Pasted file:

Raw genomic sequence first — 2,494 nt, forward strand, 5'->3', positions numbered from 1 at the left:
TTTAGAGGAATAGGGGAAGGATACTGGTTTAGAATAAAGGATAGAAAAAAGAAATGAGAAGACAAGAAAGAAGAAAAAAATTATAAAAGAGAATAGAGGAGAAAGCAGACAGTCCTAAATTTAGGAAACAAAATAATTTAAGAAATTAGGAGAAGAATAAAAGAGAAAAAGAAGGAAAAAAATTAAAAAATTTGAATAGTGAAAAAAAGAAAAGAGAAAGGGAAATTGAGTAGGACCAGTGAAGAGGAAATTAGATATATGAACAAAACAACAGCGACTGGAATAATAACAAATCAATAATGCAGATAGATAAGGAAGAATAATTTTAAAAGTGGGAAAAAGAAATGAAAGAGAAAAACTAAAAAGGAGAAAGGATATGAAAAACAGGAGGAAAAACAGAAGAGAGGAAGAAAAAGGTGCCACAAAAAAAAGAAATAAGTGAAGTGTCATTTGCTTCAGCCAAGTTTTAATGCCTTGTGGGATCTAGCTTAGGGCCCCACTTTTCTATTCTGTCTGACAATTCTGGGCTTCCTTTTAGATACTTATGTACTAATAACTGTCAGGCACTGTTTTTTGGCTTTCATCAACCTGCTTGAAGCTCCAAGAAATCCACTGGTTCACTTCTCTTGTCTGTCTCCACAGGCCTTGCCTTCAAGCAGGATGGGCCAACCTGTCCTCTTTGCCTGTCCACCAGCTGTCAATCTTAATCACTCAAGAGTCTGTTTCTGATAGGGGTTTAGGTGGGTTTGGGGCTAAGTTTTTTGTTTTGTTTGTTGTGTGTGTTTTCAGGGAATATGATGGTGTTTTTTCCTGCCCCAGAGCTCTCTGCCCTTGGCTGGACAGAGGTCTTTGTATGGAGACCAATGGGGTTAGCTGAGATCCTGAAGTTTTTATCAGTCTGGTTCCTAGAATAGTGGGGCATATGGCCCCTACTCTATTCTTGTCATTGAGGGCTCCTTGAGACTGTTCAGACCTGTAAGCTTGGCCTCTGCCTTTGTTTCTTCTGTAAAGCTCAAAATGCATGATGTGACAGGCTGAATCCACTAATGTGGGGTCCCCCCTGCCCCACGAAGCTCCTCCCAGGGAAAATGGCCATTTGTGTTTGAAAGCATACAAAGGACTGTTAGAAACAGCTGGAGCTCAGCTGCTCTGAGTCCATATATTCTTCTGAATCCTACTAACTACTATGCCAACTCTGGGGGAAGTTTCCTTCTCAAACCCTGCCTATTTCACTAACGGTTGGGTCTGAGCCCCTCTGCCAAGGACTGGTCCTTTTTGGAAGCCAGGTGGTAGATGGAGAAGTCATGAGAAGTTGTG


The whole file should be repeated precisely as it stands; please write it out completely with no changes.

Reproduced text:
Raw genomic sequence first — 2,494 nt, forward strand, 5'->3', positions numbered from 1 at the left:
TTTAGAGGAATAGGGGAAGGATACTGGTTTAGAATAAAGGATAGAAAAAAGAAATGAGAAGACAAGAAAGAAGAAAAAAATTATAAAAGAGAATAGAGGAGAAAGCAGACAGTCCTAAATTTAGGAAACAAAATAATTTAAGAAATTAGGAGAAGAATAAAAGAGAAAAAGAAGGAAAAAAATTAAAAAATTTGAATAGTGAAAAAAAGAAAAGAGAAAGGGAAATTGAGTAGGACCAGTGAAGAGGAAATTAGATATATGAACAAAACAACAGCGACTGGAATAATAACAAATCAATAATGCAGATAGATAAGGAAGAATAATTTTAAAAGTGGGAAAAAGAAATGAAAGAGAAAAACTAAAAAGGAGAAAGGATATGAAAAACAGGAGGAAAAACAGAAGAGAGGAAGAAAAAGGTGCCACAAAAAAAAGAAATAAGTGAAGTGTCATTTGCTTCAGCCAAGTTTTAATGCCTTGTGGGATCTAGCTTAGGGCCCCACTTTTCTATTCTGTCTGACAATTCTGGGCTTCCTTTTAGATACTTATGTACTAATAACTGTCAGGCACTGTTTTTTGGCTTTCATCAACCTGCTTGAAGCTCCAAGAAATCCACTGGTTCACTTCTCTTGTCTGTCTCCACAGGCCTTGCCTTCAAGCAGGATGGGCCAACCTGTCCTCTTTGCCTGTCCACCAGCTGTCAATCTTAATCACTCAAGAGTCTGTTTCTGATAGGGGTTTAGGTGGGTTTGGGGCTAAGTTTTTTGTTTTGTTTGTTGTGTGTGTTTTCAGGGAATATGATGGTGTTTTTTCCTGCCCCAGAGCTCTCTGCCCTTGGCTGGACAGAGGTCTTTGTATGGAGACCAATGGGGTTAGCTGAGATCCTGAAGTTTTTATCAGTCTGGTTCCTAGAATAGTGGGGCATATGGCCCCTACTCTATTCTTGTCATTGAGGGCTCCTTGAGACTGTTCAGACCTGTAAGCTTGGCCTCTGCCTTTGTTTCTTCTGTAAAGCTCAAAATGCATGATGTGACAGGCTGAATCCACTAATGTGGGGTCCCCCCTGCCCCACGAAGCTCCTCCCAGGGAAAATGGCCATTTGTGTTTGAAAGCATACAAAGGACTGTTAGAAACAGCTGGAGCTCAGCTGCTCTGAGTCCATATATTCTTCTGAATCCTACTAACTACTATGCCAACTCTGGGGGAAGTTTCCTTCTCAAACCCTGCCTATTTCACTAACGGTTGGGTCTGAGCCCCTCTGCCAAGGACTGGTCCTTTTTGGAAGCCAGGTGGTAGATGGAGAAGTCATGAGAAGTTGTG